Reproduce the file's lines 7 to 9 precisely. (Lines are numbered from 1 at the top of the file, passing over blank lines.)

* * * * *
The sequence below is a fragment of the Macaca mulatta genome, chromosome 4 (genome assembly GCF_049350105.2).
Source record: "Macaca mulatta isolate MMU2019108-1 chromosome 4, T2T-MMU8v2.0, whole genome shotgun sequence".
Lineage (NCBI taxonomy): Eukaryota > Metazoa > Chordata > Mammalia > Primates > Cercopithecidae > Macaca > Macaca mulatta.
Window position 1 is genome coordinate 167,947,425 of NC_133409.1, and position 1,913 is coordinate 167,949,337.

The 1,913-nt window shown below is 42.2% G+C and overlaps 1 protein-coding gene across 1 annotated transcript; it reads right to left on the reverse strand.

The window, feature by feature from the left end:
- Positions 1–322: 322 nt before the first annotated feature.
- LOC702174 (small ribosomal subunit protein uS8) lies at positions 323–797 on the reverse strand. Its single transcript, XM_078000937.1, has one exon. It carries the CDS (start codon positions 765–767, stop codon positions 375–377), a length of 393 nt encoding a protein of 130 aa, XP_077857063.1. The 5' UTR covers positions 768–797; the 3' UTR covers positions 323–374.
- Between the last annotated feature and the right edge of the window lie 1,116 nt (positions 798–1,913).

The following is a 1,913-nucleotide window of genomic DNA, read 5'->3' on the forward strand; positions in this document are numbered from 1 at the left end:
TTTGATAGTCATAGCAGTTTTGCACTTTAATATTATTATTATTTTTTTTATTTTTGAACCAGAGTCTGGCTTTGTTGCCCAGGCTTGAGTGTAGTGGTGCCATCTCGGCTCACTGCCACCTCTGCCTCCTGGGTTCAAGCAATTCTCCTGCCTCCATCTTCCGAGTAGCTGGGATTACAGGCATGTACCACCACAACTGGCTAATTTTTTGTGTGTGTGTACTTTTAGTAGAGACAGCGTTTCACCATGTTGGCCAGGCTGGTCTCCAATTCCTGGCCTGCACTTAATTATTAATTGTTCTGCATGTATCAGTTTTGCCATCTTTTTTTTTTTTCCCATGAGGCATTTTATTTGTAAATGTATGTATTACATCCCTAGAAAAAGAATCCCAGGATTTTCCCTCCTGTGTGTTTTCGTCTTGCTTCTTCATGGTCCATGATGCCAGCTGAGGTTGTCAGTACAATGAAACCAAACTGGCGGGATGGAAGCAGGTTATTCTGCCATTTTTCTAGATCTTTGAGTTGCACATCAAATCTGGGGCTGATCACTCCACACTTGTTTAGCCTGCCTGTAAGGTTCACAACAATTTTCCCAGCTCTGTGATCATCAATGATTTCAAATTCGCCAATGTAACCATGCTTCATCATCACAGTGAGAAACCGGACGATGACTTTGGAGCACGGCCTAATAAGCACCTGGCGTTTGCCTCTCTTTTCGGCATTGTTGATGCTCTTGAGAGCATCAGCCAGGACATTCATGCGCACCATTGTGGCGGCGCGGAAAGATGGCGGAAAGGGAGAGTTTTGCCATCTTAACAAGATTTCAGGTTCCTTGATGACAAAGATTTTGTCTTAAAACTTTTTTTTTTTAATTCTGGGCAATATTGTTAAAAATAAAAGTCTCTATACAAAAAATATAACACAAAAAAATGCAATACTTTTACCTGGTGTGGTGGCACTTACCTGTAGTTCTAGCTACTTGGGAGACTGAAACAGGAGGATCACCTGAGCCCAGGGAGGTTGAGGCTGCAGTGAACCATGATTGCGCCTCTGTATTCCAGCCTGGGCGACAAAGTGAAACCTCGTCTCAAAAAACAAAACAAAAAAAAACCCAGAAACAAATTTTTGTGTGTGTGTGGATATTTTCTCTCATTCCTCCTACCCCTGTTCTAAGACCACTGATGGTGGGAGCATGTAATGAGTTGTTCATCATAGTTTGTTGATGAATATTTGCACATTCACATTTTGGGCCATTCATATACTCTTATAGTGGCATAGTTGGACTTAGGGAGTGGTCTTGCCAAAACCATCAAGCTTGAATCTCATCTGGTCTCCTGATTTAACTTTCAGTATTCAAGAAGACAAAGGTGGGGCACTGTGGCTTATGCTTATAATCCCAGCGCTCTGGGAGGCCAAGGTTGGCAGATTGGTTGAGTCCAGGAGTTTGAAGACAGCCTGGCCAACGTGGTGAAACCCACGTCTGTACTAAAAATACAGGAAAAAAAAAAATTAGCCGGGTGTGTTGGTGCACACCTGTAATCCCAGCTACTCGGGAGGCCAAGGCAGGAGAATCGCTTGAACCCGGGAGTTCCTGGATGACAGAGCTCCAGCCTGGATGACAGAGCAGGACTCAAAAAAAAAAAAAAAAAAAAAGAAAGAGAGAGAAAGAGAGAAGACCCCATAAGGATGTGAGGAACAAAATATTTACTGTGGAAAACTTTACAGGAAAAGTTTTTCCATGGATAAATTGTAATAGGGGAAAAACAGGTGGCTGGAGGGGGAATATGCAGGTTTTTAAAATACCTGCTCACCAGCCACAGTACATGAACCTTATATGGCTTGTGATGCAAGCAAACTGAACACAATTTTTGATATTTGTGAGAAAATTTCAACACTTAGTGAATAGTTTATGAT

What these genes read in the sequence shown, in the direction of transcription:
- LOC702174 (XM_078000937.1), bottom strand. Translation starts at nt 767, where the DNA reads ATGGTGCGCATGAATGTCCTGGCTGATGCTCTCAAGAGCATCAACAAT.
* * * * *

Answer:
- Positions 1–322: 322 nt before the first annotated feature.
- LOC702174 (small ribosomal subunit protein uS8) lies at positions 323–797 on the reverse strand. Its single transcript, XM_078000937.1, has one exon. It carries the CDS (start codon positions 765–767, stop codon positions 375–377), a length of 393 nt encoding a protein of 130 aa, XP_077857063.1. The 5' UTR covers positions 768–797; the 3' UTR covers positions 323–374.
- Between the last annotated feature and the right edge of the window lie 1,116 nt (positions 798–1,913).